Forum for Science, Industry and Business

Sponsored by:     3M 
Search our Site:

 

Carbon capture: Making use of minerals

23.05.2013
Ammonium salts could provide a viable way of removing carbon dioxide from the atmosphere via carbon mineralization

Removing excess carbon dioxide (CO2) from the atmosphere may be essential to curb severe climate change. Possible, but expensive, methods include burying the gas underground between rock layers or ‘scrubbing’ the CO2 in power station cooling towers before it is released.

James Highfield at A*STAR’s Institute of Chemical and Engineering Sciences, together with co-workers at the National Junior College of Singapore and Åbo Akademi University in Finland, has now described a cheaper and more permanent solution that would prevent the CO2 escaping back into the atmosphere1,2.

Their work focused on using carbon mineralization, a process that involves a reaction between CO2 and minerals, such as magnesium silicates, to form solid carbonates. Mineralization occurs naturally between the atmosphere and rocks, and the carbonates remain geologically stable for millions of years. Crucially, plentiful raw materials would be available to conduct this type of CO2 removal on a vast scale.

Natural carbon mineralization is very slow, so scientists are working to accelerate the process in an energy-efficient and carbon-neutral way. Using ammonium salts and magnesium-silicate-rich serpentine rocks, Highfield and co-workers induced rapid carbon mineralization. They also found that milling the solids could convert serpentine directly into stable carbonate.

To accelerate the extraction of magnesium (as soluble sulfate) from serpentine, the researchers used ammonium sulfate. This reaction generates by-products such as iron oxide that may be useful for the steel industry. They trapped the leftover ammonia in water, and recycled this by-product in an aqueous wash with the magnesium solution to produce a mineral form of magnesium hydroxide called brucite. Finally, the researchers carbonated the brucite in a pressurized reactor. The heat generated by this exothermic process was recycled to help power the initial magnesium extraction.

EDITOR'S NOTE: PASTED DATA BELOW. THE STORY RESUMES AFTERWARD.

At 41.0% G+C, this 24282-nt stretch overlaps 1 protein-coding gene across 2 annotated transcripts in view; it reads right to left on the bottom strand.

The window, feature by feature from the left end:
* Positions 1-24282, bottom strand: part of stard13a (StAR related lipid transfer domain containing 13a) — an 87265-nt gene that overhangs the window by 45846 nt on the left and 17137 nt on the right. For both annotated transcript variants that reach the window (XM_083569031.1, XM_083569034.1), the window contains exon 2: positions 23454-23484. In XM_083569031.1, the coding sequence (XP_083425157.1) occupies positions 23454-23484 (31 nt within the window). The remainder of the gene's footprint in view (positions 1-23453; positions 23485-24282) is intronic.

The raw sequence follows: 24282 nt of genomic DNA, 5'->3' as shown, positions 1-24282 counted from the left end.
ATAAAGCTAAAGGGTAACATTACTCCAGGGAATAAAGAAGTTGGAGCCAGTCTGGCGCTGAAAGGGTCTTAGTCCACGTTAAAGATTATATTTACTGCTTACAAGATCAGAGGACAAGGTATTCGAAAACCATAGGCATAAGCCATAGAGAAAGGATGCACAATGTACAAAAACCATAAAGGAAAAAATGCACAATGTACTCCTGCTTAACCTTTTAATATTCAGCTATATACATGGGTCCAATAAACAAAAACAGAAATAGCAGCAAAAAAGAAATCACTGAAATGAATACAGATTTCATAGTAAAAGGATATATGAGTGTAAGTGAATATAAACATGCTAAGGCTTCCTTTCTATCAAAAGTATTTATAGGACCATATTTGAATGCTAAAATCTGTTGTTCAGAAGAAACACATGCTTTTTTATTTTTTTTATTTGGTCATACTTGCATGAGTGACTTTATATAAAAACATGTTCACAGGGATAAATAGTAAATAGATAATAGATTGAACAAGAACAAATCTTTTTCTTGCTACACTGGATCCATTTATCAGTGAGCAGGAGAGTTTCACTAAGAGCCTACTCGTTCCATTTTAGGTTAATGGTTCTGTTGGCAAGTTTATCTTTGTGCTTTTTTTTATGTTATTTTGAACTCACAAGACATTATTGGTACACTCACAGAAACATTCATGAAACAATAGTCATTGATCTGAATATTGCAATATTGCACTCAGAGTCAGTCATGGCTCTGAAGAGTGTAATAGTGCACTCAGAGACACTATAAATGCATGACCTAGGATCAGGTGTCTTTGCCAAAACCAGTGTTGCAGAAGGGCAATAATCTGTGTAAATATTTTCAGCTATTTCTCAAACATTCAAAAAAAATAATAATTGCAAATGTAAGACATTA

A key aim throughout the processing was to recycle as much ammonium sulfate as possible. The final products, magnesites (magnesium carbonates), could also be useful. “Magnesites are commodities in their own right as smoke- and fire-retardants, and have potential for heavy-metal ion sequestration,” the team notes.

Highfield and co-workers discovered that the yield of recycled ammonium sulfate drops considerably at temperatures of 400–450 °C, although reactions at these temperatures produce the most brucite. They suggest that this may be rectified by either increasing the humidity during the process or performing the reaction at a lower temperature to extract an alternative mineral to brucite.

“By virtue of their rich chemistry with magnesium, ammonium salts are likely to become ubiquitous in the field of CO2 mineralization,” the team says.

The A*STAR-affiliated researchers contributing to this research are from the Institute of Chemical and Engineering Sciences

Journal information

Highfield, J., Lim, H.-Q., Fagerlund, J. & Zevenhoven, R. Activation of serpentine for CO2 mineralization by flux extraction of soluble magnesium salts using ammonium sulfate. RSC Advances 2, 6535–6541 (2012).

Highfield, J., Lim, H.-Q., Fagerlund., J. & Zevenhoven, R. Mechanochemical processing of serpentine with ammonium salts under ambient conditions for CO2 mineralization. RSC Advances 2, 6542–6548 (2012).